6 Atmospheric Books for Autumn

By Thursday, October 19, 2017 , , ,

You guys, I know I say it every year, but it finally feels like autumn and it makes my heart so GLAD. Though DC does autumn well, it took a bit longer for it to get its act together this time around. But this week, I finally got to pull my fall jacket out of the closet and my cup of hot tea now actually matches the weather and general mood. 

That said, I hope you’re enjoying the season in a likewise manner and have a nice stack of books on your coffee table to go with your hot fall beverage of choice. “Seasonal reading” is something I’ve come to appreciate maybe over the last year. Naturally, a good book is a good book at any time of year, but there’s definitely something nice about reading a story with significant ambiance and a tone that reflects the current season. So if you need ideas for what to crack open this fall, here are my picks. 

Murder on the Orient Express by Agatha Christie 
There’s nothing like curling up with a blanket, hot beverage, and a murder mystery on a fall evening, am I right? I recently finished a new audiobook version of Orient Express and it was phenomenal. This was my first Christie read and I now understand why she’s known as the queen of mystery and crime fiction. And let me tell you, this book has an atmosphere. A train stuck in a snow drift. One of the passengers murdered in the dead of night. One detective among the remaining passengers. Every other passenger a suspect. Oh, and did I mention that Dan Stevens narrates the audio version I heard? Need I say more?
Photo Credit: Goodreads

The Angry Tide (Poldark #7) by Winston Graham 
I talk Poldark plenty on this blog, and I honestly think any of the books could be fitting choices for autumn because of the wild, stormy, and sometimes dark ambiance of the whole storyline. The Cornwall setting mirrors the protagonist, Ross Poldark, in that both of them are rugged, unpredictable, and untamed. But I’ve now read up through book 7, The Angry Tide, and I think this installment is particularly suited to autumn. It has a darker feel than many of the other volumes and Ross is forced to face struggles within himself that he has perhaps left buried for too long. It’s a book of trial and loss, but also of rebuilding and hope.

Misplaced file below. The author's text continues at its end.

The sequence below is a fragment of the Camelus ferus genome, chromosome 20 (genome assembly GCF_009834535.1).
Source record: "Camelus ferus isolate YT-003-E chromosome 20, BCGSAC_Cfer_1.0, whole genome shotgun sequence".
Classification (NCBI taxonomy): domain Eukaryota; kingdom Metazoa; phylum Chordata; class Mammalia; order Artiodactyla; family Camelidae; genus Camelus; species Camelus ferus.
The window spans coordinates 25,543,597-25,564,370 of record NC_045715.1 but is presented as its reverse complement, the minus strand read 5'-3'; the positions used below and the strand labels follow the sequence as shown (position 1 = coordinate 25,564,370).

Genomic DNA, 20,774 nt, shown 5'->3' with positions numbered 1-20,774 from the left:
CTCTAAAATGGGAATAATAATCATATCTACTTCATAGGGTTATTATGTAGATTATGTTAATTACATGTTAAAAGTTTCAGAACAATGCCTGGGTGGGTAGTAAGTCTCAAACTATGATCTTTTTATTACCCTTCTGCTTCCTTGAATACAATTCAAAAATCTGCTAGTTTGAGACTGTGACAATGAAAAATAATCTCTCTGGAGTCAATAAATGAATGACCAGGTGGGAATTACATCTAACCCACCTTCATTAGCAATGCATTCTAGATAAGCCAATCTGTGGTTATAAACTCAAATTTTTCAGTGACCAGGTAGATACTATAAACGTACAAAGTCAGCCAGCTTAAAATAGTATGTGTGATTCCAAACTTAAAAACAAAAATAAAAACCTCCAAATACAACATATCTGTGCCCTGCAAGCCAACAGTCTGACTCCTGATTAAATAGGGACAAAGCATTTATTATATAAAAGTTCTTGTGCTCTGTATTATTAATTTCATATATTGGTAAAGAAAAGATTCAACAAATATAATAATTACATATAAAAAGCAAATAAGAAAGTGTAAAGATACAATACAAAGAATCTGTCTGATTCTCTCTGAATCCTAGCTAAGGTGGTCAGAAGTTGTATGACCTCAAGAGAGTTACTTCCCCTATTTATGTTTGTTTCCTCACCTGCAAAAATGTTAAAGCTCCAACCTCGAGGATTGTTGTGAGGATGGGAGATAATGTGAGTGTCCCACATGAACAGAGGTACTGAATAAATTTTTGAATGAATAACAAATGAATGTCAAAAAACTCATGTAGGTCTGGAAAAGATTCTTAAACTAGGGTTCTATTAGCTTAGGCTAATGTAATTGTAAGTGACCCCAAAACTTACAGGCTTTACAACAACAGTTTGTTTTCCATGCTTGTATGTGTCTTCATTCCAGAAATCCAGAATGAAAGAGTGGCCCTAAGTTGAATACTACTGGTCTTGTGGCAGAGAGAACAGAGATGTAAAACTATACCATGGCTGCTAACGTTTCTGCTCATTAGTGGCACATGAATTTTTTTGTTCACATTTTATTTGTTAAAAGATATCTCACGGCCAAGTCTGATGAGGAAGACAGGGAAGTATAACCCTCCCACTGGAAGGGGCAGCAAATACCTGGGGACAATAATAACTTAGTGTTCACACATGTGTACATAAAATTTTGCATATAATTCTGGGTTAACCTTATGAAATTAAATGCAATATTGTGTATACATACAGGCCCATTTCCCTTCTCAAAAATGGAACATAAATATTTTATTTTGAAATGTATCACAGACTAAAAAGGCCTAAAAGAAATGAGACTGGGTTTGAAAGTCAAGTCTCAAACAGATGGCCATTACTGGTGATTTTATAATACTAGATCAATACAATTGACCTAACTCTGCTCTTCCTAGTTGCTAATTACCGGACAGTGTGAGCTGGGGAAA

Photo Credit: Goodreads

Persuasion by Jane Austen 
I think this is one of Austen’s lesser known gems. It’s shorter and has a mellower tone compared to the bright and lively starlets of her canon like Pride and Prejudice or Emma. It’s set during autumn, much of the story takes place near the seashore, and the heroine is not a blushing, innocent girl in the prime of youth. The curtain opens on Anne Elliot, a woman of twenty-nine who lives with deeply held regret over a broken engagement from eight years earlier. What follows is a thoughtful, heartwarming tale on second chances and love set against the test of time. 

Testament of Youth by Vera Brittain 
I confess upfront that I gave this one a try recently, but did not finish it. However, I read enough to appreciate the writing and setting. This is the memoir of a woman who worked as a nurse during World War I and reflects back on that experience with fairly intense despondency. She argues that the war robbed her generation of its youth, never to be recovered. It was the deep sadness and resentment of the author’s tone that made it unfit for me at this point, but I still appreciated her memory of this harrowing war, her honesty about what it did to her, and her beautiful prose. This quote stands out particularly in my memory and it definitely rings of autumn: 
“I suppose it’s no use weeping over last year’s dead leaves. All the tears in the world cannot make them green again. Perhaps when it is all over we shall find that other and better things have taken root in the mould of their dying.”
Photo Credit: Goodreads

Jane Eyre by Charlotte Brontë
This is a classic on many school reading lists, but if that’s been your only exposure to it, it’s well worth revisiting, especially in the fall. It’s a gothic romance and a mystery, and the action unfolds on the windy moors of northern England in an old mansion where odd sounds and accidents seem to occur regularly. The plain, orphaned Jane Eyre stole my heart a long time ago with her strong principles and generous heart, and the enigmatic Mr. Rochester is the perfect definition of a tortured and brooding hero.
Photo Credit: Goodreads

Beneath a Scarlet Sky by Mark T. Sullivan 
This is my current read. Doesn’t the mere title suggest autumn? I’m very excited to dig in further. It’s a novelization of true events surrounding the life of Pino Lella, an Italian who endured the World War II Nazi occupation of Italy during his teen years. He worked as an underground resister and helper of Jews, a soldier, and eventually as a spy inside German leadership. I’m looking forward to learning more about this remarkable man’s life and being all hunched up in suspense with a blanket as I read. 
Photo Credit: Goodreads

Happy Thursday, happy fall, and happy reading. Do you have any favorite books that are particularly suited to autumn? Any other favorites that are better in another specific season? Let me know in comments!

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